Very characterful, with a real feeling of Hong Kong, Imperial China is reached down a Lisle Street alley that opens into a little courtyard complete with wooden footbridge and bijou fish pond. The à la carte menu of Cantonese dishes is most notable for its seafood choice. The lunchtime dim sum selection attracts Chinese families at the weekends, when things tend to get hectic.
Busy diner with blond wood booth-style seating and an expansive view of Newport Street from the mezzanine. Noodles are the main event – there are nearly 50 versions. Snacks range from familiar French fries to ducks’ tongues in sesame and chilli sauce.
This is the Chinatown spin-off of the Bayswater favourite, serving its signature juicy roast duck as well as commendable versions of other Cantonese-style roast meats. Service can be brusque and there are queues every night: you’ll be expected to pay the bill as soon as you’ve finished.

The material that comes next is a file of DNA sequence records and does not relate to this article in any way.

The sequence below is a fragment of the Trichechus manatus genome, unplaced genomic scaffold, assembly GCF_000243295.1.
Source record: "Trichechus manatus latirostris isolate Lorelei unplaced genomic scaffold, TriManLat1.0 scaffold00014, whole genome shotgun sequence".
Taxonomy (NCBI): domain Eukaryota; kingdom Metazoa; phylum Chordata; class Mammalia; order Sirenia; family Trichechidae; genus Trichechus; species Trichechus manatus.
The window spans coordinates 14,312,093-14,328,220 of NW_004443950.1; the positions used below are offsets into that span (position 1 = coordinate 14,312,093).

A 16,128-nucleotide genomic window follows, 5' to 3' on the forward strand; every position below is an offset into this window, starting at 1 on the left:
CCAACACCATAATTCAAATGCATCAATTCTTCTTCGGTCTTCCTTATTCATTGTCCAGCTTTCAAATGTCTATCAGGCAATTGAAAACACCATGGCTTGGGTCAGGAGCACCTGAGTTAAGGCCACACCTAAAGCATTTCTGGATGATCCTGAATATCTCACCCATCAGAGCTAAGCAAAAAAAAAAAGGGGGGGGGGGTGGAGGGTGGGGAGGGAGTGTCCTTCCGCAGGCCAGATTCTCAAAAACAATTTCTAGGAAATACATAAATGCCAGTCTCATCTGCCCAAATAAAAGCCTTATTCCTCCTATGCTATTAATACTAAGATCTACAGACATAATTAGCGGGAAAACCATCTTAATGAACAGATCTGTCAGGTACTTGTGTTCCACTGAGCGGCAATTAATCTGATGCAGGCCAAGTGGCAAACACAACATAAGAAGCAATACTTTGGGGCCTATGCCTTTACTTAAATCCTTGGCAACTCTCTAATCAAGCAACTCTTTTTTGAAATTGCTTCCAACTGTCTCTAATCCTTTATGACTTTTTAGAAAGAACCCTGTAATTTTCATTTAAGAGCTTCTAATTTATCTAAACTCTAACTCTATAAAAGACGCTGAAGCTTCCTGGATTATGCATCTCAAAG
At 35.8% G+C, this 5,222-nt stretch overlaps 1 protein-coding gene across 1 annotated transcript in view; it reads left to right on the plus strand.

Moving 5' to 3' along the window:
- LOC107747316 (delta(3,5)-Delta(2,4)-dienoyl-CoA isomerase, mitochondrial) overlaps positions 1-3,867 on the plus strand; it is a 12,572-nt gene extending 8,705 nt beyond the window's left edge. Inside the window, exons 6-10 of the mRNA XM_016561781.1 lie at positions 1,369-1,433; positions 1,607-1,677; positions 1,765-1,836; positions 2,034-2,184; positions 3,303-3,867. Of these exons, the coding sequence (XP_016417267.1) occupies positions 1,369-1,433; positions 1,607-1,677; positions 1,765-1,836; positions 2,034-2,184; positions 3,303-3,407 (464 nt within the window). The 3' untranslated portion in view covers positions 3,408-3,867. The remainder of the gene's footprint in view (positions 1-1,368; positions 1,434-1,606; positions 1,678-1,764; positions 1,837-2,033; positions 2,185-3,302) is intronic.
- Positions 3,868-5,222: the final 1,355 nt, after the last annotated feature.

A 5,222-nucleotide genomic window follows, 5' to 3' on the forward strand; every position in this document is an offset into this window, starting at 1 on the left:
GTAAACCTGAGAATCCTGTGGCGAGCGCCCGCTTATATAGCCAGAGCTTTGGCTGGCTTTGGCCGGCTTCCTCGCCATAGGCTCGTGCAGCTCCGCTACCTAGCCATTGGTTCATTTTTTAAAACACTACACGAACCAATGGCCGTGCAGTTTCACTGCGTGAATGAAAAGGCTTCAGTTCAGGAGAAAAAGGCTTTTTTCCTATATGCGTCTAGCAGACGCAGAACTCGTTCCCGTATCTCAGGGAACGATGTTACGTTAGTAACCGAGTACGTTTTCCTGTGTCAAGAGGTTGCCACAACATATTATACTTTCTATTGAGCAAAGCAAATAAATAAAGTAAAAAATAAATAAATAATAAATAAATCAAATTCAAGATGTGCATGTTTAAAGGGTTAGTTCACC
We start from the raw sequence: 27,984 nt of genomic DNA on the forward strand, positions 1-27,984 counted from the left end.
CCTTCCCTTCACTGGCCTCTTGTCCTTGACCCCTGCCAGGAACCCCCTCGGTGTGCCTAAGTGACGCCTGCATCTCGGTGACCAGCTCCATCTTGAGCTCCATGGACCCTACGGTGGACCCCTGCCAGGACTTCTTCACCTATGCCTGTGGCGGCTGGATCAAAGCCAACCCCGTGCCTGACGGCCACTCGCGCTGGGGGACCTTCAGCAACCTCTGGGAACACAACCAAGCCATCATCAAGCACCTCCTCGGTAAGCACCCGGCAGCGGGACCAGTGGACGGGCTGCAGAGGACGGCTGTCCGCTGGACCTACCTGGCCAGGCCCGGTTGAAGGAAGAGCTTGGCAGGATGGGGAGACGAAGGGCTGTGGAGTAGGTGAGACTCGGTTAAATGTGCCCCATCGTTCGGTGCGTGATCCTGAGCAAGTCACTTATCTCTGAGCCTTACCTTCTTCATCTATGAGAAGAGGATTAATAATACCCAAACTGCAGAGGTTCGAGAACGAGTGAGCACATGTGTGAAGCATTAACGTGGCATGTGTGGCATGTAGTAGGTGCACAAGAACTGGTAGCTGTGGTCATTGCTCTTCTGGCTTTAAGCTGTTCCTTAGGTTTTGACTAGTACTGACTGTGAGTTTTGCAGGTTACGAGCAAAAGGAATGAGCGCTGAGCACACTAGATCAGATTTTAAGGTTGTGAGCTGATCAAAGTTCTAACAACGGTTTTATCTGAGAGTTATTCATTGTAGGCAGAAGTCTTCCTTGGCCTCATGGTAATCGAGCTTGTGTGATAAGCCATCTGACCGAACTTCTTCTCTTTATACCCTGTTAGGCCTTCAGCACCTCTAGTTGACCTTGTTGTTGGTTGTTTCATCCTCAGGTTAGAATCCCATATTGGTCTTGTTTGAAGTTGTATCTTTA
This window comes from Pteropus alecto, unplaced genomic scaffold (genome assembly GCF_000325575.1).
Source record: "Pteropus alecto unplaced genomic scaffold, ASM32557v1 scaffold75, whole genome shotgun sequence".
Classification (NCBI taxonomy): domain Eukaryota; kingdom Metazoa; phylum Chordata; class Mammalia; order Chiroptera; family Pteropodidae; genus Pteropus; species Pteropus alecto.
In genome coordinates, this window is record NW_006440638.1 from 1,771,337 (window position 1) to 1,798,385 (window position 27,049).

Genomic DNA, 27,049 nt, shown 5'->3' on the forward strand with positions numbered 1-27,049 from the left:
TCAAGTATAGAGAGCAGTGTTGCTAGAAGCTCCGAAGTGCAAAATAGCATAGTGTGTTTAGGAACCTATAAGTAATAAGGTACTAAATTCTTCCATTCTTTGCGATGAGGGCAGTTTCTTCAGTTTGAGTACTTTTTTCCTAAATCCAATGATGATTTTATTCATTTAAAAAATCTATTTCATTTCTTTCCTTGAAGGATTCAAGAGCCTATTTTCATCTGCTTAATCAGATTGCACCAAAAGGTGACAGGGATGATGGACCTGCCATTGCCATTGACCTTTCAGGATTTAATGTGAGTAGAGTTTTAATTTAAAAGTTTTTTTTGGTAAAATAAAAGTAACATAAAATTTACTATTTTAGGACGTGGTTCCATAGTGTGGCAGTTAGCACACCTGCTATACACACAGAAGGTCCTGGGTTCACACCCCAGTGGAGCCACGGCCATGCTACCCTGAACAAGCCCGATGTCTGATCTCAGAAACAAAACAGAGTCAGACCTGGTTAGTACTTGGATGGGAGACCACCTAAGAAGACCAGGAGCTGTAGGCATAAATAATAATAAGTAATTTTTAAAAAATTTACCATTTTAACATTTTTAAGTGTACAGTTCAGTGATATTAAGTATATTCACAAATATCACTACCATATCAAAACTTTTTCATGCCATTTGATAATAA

With a smarter decor than most Chinatown gaffs, this is the favourite of many expats, who go for comforting plates of roast duck or pork on rice. The list of clay-pot dishes is intriguing: lamb breast (on the bone) with preserved bean curd is a hearty, homely and richly flavoured dish.
An old-school Chinatown restaurant that attracts a divergent bunch of dim sum devotees young and old, tourists and Londoners, Chinese and others. Those in the know arrive early for the lunchtime snacks, sampling reliably rendered classics such as yam croquette, prawn cheung fun or chiu chow fun gwor.